Billingsgate Market

A few weeks ago some classmates and I went on a field trip to Billingsgate Market.  It’s one of those London things I’ve always wanted to do.

My alarm woke me at 4:45am and I shuffled off to the tube station – I didn’t even know the tube ran that early. Being summer though the dawn had already broken, it was warm outside, and made me want to get up at that time every day.

I bumped into a few of my classmates at Canary Wharf and we wandered through the deserted concrete jungle to the market, in sharp juxtaposition to the high finance surrounds.

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We met with the chief inspector Chris Leftwich, who told us about the history of the market and gave us the grand tour. Although the market is now outside the City it is still owned by the City of London. It is an open market, meaning anyone can shop there – it’s not just a wholesale market and members of the public do shop there.

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The market floor. Market porters wheel heavy loads down the aisles, shouting “mind your backs” – and something ruder if you don’t move out of the way sharpish!

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Chief inspector Chris Leftwich showing us around the market. The inspectors have the power to remove anything from sale if it has gone off. This is a quality standard rather than a health one – fish are susceptible to different pathogens to humans so eating off fish won’t harm you, it just changes the taste and texture of the fish. This makes sense when I think of the Surströmming (rotten herring) I ate in Sweden, and other cultures around the world of eating fermented/rotten fish.

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Fish on display. The market used to sell just whole fish but a lot of fish is sold as fillets now. Tuna is sold cut into pieces and vacuum packed – it is too expensive to sell whole.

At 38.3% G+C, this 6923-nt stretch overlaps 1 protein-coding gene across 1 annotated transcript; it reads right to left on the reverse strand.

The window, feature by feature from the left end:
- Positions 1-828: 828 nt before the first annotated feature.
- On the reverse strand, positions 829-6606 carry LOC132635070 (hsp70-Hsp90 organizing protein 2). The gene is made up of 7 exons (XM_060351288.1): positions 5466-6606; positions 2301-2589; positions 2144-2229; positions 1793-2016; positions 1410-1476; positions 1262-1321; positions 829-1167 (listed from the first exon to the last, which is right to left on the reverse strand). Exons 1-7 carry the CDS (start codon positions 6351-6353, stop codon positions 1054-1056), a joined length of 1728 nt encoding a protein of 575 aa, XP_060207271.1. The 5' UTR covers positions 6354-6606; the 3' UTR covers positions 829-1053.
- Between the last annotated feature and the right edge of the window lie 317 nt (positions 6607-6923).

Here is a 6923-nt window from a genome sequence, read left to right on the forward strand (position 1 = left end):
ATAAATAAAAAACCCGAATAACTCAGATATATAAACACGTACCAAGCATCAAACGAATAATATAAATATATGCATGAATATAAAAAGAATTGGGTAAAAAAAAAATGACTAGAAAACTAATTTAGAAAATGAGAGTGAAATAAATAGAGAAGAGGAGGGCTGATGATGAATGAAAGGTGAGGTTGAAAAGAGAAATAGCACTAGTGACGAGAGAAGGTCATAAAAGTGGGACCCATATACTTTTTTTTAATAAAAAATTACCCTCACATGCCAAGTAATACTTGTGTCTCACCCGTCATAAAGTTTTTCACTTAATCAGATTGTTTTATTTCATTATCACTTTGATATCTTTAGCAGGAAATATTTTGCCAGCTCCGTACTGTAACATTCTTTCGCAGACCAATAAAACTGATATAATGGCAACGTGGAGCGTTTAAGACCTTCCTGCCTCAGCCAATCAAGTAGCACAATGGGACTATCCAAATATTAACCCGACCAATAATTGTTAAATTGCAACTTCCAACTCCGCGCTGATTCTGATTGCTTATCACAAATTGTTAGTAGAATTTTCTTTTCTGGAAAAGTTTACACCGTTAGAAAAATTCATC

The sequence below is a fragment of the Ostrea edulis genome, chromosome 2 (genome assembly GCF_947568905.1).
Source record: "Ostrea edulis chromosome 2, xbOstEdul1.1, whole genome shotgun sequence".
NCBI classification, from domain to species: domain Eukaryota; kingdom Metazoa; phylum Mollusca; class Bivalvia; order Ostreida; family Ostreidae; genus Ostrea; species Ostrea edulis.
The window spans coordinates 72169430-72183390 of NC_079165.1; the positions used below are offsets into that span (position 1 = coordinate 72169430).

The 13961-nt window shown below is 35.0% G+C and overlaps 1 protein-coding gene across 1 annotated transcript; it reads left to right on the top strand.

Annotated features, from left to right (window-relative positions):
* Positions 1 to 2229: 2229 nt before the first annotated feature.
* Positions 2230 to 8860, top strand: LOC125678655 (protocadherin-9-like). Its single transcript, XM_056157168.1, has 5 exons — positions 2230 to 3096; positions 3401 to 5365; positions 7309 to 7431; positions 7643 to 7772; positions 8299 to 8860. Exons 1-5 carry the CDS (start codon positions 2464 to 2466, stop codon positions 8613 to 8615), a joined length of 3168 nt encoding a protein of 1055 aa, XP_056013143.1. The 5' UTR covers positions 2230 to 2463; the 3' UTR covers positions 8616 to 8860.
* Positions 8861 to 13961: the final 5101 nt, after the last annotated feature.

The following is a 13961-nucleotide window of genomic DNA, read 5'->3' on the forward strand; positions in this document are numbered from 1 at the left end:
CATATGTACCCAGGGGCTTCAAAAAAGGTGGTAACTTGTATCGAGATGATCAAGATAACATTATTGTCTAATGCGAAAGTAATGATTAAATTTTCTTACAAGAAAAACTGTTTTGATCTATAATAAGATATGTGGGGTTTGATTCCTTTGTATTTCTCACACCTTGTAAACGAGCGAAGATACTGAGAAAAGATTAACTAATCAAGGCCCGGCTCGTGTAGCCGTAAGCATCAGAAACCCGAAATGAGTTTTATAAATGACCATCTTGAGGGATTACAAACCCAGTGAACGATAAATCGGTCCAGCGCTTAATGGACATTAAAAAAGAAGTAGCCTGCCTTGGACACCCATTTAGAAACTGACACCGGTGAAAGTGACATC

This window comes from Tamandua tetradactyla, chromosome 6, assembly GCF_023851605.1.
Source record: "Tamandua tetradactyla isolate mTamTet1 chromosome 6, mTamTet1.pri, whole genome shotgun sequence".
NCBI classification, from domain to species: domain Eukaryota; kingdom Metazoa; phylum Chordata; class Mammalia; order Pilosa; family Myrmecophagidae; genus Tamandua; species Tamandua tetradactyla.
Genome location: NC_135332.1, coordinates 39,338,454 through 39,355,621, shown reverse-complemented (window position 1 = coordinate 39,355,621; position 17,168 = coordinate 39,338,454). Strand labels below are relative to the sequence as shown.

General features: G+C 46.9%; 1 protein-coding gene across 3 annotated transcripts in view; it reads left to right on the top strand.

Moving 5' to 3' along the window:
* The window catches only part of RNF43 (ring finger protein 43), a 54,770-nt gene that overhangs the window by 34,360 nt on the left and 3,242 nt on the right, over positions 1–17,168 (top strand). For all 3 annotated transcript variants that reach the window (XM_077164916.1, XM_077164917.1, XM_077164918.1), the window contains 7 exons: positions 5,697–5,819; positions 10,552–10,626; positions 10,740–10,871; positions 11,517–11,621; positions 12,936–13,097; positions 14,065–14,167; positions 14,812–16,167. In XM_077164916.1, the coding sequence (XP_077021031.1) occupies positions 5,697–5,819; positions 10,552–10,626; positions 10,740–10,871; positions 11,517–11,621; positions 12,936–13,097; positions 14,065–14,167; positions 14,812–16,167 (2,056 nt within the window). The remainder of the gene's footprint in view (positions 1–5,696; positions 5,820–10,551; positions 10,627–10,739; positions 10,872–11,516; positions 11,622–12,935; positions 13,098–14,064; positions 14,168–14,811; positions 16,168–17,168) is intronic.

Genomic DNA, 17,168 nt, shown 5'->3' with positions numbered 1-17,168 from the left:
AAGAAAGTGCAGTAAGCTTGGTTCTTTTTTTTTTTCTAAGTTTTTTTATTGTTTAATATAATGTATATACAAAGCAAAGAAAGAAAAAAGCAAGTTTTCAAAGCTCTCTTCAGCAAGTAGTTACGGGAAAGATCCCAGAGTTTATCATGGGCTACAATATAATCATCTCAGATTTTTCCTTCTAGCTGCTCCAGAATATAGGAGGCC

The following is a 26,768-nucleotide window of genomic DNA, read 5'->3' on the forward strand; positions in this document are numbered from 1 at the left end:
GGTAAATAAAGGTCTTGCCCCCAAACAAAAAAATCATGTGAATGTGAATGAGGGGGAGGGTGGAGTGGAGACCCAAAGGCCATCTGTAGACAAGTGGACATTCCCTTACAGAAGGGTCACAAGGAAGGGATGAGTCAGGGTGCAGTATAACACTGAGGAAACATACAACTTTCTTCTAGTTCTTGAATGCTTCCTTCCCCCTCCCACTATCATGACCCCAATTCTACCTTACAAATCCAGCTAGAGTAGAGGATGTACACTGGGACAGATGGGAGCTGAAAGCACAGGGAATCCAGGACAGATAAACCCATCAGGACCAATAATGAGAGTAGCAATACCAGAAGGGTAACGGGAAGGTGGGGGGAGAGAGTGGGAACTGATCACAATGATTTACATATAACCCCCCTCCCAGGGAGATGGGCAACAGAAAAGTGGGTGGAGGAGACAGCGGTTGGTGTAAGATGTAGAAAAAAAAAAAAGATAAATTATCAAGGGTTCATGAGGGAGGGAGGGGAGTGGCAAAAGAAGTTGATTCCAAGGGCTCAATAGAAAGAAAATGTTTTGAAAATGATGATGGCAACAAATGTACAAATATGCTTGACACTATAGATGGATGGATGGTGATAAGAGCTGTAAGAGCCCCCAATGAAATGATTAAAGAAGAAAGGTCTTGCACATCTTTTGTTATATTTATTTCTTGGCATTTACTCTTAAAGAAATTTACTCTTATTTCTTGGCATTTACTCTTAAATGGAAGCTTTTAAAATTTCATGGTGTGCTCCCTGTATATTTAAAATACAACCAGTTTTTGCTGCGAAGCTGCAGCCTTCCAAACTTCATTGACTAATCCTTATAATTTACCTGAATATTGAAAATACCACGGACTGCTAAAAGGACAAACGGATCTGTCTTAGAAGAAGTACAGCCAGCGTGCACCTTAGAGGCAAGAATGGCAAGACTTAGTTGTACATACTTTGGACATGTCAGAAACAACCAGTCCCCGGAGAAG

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I love razor clams with their lolling tongues.

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Live eels – the market used to only sell jellied eels but over the years its clientèle has evolved and so have the products on offer. A lot of products are either flown in or flown out to buyers around the world.

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A female lobster with roe. Chris said he wished the fishers would return these to the sea in order to preserve stocks. But at the moment there are no regulations requiring this.

On the way around we bought some fish to take with us for a post-Billingsgate lunch. I’ll save that for my next post but for now I’ll leave you with this:

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Billingsgate language – can you translate?

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3 thoughts on “Billingsgate Market

    • I managed to miss all but the Billingsgate one unfortunately – but it was fascinating and more dramatic than I expected! Of course, a lot of that was due to some clever editing, and apparently it’s more or less business as usual down there now.

  1. The variety of fish is interesting in your photos. In Rarotonga, Cook Islands where I have just been lucky enough to spend 9 warm and balmy days I had an exclusively fishy experience – seared yellow fin tuna with lemon sauce on tapioca; wahoo (I’m not sure that is the spelling, but it’s how it appeared on the menus) on kumara mash; marlin steak with salad and a fettuccine with prawns, scallops and a chunky fish dice, probably more wahoo. With the exception of the prawns and scallops which were frozen and tasteless, the other fish was all “catch of the day” and divine. Whilst out on a fishing trip a 20kg barracuda was landed but apparently not good eating so it was destined to be used as bait. On our trip the boat owner was using flying fish for bait which looked and were the size of the mackerel in your photos. Rarotonga definitely a place to eat super fresh fish.

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